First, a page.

Hamilton course holds its ground for Canadian Open

Albin Choi waves to the gallery at the Hamilton Golf and Country Club yesterday after coming in as...

Albin Choi waves to the gallery at the Hamilton Golf and Country Club yesterday after coming in as the low amateur at the Canadian Open. Choi's four-round total was a one-over-par 281.

IAN HUTCHINSON, Special to QMI Agency

, Last Updated: 11:22 PM ET

ANCASTER, ONT. - It might have been somewhere in the trees or buried in the thick rough at Hamilton Golf and Country Club that somebody found the plutonium Saturday night to fire up the flux capacitor and take the host course of the 2012 RBC Canadian Open back in time.

It was a golden era in 2006 when champion Jim Furyk praised Hamilton, not unlike three years earlier when it both surprised and charmed PGA Tour players not familiar with the Harry Colt design after it had been out of the Canadian Open rotation for decades.

It seemed natural that Hamilton would live up to the endorsement of champions, but in a warped bit of timing, a hot, dry summer was interrupted by torrential rain Sunday, after being drenched Wednesday night and Thursday afternoon.

Add in the humid conditions and Hamilton softened to the point of possibly obliterating its reputation of excellence. On Saturday evening, Scott Piercy pushed it to 14-under, the total that won it for Furyk in ’06, and the damage looked to be 20 under or better come Sunday.

Yet, Piercy, who shot a controversial course-record 62 on Thursday with lift, clean and place the order of the day, managed a respectable 67, hardly one for the ages, but enough to win the national championship at 17 under.

The host venue proved to be a winner itself, toughening up enough to prevent scores from going off the charts. The difference wasn’t huge, but enough to matter, according to the guys at the top of the leaderboard.

“It was a lot firmer than, say, Thursday. The ball was rolling out a little bit. The ball was bouncing into the greens,” said Piercy. “The greens speed was maybe a little bit quicker, just because they were a little drier, but not too bad.”

As a result, the numbers at the top of the leaderboard were no longer rolling like pinball numbers as they were earlier in the week.

“The greens firmed up a lot, especially the back nine,” added William McGirt, who tied for second with Robert Garrigus at 16 under. “I hit a couple of wedges that I thought were going to be really close, but bounced 25-30 feet by the hole. It dried up a bunch today.”

Garrigus echoed those thoughts.

“It was a little firmer. There were some shots skipping,” said Garrigus, who put up a couple of 64s earlier in the week and said the Sunday pin placements helped defend Hamilton’s honour.

“They were awesome,” he said. “It’s the way it should be on Sunday. It should be hard. They didn’t want it to get too crazy. I’m sure they didn’t want to see 20-under win.”

Never a truer word was spoken. Seeking validation from PGA Tour players is often roulette. Thumbs-up is special, especially if you pay attention to goofy rankings, but summer conditions can be disastrous, at least if you’re devoid of perspective.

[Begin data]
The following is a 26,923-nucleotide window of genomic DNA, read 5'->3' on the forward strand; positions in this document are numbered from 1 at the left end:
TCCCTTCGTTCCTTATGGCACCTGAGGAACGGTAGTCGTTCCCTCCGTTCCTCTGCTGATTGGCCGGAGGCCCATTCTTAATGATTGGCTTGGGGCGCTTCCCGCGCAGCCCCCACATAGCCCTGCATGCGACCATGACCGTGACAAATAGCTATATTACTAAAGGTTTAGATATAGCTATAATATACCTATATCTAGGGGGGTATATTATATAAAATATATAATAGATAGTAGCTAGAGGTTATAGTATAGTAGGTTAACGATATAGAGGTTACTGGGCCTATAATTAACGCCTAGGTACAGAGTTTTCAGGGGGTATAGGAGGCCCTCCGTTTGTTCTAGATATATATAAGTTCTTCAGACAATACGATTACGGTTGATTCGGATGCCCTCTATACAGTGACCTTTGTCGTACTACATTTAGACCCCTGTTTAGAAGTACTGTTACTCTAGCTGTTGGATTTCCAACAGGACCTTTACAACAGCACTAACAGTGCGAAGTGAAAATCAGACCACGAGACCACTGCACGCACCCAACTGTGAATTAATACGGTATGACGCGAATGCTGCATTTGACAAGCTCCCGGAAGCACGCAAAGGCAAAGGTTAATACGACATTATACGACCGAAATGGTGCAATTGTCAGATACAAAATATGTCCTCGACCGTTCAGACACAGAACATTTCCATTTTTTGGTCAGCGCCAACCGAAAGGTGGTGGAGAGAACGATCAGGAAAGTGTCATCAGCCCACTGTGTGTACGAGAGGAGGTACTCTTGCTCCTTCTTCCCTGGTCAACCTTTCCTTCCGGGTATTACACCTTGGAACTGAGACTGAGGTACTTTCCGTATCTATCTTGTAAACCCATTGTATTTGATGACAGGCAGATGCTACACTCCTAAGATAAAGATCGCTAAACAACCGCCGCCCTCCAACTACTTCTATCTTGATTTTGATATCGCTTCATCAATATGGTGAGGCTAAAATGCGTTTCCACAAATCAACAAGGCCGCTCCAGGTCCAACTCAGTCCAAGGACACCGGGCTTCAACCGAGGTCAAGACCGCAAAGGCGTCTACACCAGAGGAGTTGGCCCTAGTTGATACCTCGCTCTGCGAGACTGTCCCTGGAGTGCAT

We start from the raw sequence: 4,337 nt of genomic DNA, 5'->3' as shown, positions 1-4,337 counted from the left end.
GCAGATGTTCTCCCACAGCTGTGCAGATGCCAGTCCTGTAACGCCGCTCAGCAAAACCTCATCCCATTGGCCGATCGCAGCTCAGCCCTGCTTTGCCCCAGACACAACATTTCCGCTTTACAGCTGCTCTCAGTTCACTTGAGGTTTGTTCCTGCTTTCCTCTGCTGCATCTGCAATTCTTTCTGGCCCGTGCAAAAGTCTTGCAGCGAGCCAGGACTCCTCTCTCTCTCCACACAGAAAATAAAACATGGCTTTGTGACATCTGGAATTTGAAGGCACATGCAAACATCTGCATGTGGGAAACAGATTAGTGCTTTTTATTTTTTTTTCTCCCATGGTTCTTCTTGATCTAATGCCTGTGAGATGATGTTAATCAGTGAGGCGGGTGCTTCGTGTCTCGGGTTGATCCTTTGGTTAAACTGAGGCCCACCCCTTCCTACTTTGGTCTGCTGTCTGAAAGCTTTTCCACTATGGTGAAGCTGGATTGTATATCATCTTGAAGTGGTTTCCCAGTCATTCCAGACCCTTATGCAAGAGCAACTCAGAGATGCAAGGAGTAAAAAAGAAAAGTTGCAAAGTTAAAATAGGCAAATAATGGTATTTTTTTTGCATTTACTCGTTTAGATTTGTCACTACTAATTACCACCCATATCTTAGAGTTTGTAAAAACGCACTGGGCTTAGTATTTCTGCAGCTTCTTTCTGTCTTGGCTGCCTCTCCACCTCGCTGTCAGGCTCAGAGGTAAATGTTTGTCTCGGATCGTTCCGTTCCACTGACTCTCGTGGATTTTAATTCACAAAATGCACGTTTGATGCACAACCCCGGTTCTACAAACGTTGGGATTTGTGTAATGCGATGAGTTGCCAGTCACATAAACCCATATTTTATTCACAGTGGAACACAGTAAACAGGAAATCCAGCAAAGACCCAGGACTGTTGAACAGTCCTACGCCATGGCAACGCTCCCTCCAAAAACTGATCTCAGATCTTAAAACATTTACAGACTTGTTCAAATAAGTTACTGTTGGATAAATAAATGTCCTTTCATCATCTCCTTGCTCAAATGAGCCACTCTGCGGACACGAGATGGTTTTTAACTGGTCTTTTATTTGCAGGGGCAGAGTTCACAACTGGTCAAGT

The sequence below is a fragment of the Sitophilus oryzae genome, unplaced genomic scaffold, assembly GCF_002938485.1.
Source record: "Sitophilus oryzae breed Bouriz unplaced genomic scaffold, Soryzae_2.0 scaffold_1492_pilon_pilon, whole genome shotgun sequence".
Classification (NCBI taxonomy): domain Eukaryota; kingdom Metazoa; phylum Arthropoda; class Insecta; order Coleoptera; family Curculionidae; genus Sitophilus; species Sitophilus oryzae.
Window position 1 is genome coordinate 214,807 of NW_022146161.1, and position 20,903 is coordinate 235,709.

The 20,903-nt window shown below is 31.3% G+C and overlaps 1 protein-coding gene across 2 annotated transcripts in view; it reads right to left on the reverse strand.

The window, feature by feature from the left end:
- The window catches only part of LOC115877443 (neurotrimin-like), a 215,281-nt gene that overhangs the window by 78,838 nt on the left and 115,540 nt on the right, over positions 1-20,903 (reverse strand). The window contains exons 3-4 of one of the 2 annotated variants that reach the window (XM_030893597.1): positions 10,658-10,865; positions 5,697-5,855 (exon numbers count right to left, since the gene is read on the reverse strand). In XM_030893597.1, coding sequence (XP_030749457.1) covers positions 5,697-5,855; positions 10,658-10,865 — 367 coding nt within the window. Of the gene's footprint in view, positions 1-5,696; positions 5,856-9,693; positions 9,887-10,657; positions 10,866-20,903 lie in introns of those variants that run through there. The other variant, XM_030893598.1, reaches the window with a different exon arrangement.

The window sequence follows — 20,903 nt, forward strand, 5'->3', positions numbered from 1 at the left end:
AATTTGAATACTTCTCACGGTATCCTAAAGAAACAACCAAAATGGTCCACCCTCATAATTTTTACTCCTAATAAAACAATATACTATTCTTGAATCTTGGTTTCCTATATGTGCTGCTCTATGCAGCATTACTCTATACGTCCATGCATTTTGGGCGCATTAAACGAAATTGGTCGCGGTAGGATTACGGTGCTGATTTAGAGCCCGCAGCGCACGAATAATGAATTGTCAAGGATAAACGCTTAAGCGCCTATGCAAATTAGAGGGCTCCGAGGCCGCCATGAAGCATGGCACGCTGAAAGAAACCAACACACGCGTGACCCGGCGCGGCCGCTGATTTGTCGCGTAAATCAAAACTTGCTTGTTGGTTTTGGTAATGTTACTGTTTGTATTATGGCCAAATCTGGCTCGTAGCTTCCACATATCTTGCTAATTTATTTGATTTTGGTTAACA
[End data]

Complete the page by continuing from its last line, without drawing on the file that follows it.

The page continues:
In the end, Piercy won this year’s Open with a score that was only three shots better than Furyk’s in 2006 when it could have pushed so much higher and Garrigus believes Hamilton’s membership should be happy with the way it went.

“I’d embrace it. I’d say that these guys are the best in the world,” he said. “If the weather wasn’t the way it was, it would have been probably 12 to 13 under, maybe less, because the rough was thick and if the fairways were running, you’d have been running through into the rough a lot, so I’d say great tournament.”

“I think it’s a great track,” said McGirt. “I love it.”

MOM ON HIS MIND

Toronto’s Albin Choi, 20, was surrounded by friends and family during his rounds, but he also had someone special on his mind before finishing one over for the tournament.

“It was just a hard time for us,” said Choi, whose mom Ericka died earlier this year. “She meant everything to me. She would have loved to be here, but she’ll be here in spirit. It would always be me and her going out to the golf course.

“She’d always be by my side wherever I went and not having her around these past months have been very hard on me. I’ve got to keep doing what I’m doing. She’ll always be in the back of my mind, but I’m going to try and use this as fuel to make a good career for myself.”

ALASKA bound

After winning the Rivermead Trophy for low Canadian, Graham DeLaet got out of Dodge quickly to catch a plane. He was off to Alaska for a fishing trip with buddies before returning to play the Wyndham Championship in mid-August and trying to push as far into the FedEx Cup playoffs as possible ... In the previous two Opens played at Hamilton, there were only four rounds of 63 or better. This year, there were 10 ... Last year at Vancouver’s Shaughnessy Golf and Country Club, nobody had four rounds in the 60s, but this year, nine players did, including Piercy ... While the rest of the world was watching Ernie Els win the British Open, Scott Stalling was winning the True South Classic. Stallings shot a final round 68 to tie for seventh at Hamilton, the first time in his career that he has had back-to-back top-10 finishes.


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